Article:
Hey! If you are re-investnig your dividends, you are now also a Dividends Farmer (breed your dividends so they mulitply) - not just a Dividends Warrior (capture dividends)

Welcome to the shades of grey!

Drizzt said...

i would go with version 2 as well. but what is the long term dividend rate that we should use in our estimation?

my guess is 7%

FoodieFC said...

Version 2!

Anyway version 1 is perfectly fine too. And you are quite lucky. already getting so much dividends. I am just abt to get my first dividend from Mapletree commercial, Sabana and CapitaMall Asai - total not even $100. Thats shows how little I have to invest =(

How long have been in trading? I am just into my 4th month..

JW said...

Share share


la papillion said...

Hi DW,

There's practical to invest all the dividends back into the market even if you want to. I think the rate would be lower than this, so I think 7% is way too high over a period of say 10 yrs. There'll be 'losses' from not being able to invest fully all your dividends even if you want to, unless you subscribe to scrips instead of cash.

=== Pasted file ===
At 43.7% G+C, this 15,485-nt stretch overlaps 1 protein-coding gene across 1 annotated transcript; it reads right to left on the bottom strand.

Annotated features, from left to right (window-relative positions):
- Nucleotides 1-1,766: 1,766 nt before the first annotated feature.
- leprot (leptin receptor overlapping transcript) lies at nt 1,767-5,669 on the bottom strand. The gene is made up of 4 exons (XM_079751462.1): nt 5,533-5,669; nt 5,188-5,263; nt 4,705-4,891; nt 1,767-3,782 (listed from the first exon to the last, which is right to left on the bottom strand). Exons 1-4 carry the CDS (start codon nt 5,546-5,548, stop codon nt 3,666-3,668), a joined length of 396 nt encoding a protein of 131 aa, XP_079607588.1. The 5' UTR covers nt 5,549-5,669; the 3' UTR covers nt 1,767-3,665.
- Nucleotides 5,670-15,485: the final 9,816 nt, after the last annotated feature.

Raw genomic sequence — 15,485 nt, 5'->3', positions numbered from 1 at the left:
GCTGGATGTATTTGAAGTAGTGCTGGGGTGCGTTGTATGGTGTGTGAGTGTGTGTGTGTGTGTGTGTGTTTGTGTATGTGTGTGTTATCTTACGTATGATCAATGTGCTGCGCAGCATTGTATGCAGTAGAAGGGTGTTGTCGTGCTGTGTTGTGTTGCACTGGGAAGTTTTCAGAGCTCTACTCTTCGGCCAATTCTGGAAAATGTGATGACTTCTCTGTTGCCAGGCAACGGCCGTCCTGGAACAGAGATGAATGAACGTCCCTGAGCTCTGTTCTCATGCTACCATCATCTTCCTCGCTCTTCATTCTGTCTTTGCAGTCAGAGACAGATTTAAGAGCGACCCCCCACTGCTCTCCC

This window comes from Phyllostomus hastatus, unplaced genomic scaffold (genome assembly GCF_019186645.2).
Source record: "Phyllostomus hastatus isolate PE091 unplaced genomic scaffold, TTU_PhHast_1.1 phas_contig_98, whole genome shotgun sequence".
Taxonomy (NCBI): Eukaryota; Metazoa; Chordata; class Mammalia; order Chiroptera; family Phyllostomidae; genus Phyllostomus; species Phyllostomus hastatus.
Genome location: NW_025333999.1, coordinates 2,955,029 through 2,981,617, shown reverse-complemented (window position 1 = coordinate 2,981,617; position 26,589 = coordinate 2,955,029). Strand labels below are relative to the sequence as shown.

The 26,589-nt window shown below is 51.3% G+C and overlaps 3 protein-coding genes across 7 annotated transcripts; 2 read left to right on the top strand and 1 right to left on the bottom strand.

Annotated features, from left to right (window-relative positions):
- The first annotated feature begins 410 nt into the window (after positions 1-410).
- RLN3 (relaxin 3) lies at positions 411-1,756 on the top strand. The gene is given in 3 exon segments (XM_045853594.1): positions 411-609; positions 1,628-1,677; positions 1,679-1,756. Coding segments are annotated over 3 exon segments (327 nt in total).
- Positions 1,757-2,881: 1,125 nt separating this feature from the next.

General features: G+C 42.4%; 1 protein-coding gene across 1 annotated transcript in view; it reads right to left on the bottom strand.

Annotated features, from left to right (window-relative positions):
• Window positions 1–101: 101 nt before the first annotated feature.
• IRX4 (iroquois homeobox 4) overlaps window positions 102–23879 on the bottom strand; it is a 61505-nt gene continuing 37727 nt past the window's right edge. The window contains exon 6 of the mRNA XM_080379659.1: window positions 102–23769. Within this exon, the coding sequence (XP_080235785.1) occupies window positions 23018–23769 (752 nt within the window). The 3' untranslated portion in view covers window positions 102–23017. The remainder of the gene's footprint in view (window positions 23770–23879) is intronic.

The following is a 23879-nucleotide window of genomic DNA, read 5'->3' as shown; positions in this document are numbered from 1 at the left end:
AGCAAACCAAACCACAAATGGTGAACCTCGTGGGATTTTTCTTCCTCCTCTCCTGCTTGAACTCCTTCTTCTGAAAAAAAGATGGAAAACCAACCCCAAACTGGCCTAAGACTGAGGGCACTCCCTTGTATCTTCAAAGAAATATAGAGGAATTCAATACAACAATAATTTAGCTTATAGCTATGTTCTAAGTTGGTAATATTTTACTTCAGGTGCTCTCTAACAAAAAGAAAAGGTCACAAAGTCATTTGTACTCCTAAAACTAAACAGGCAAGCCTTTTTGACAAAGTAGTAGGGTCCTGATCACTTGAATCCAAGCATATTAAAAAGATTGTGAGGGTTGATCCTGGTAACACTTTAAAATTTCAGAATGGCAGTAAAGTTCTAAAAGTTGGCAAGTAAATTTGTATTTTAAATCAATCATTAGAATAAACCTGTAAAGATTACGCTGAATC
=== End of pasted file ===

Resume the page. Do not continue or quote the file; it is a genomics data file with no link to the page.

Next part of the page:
I will use neither version as all of them are shares so the price fluctuates and companies can go bust too. I will buy/sell at opportune times and take the dividends while waiting for the buy/sell cycle to arrive.

I think for truly PASSIVE income, it's not going to be purely stock dividends. It has to incorporate some (perhaps a major) part in high quality bonds.

But that's just me rambling on and on....well done, dw :)

Anonymous said...

The capital (S$) may also depreciate as price of stock drops due to the upcoming recession?

have to factor in too???

Dividends Warrior said...

Hi AK71,

I agree wif u. By the way, I think you were the one who advised me to re-invest my dividends if I remember correctly. ^^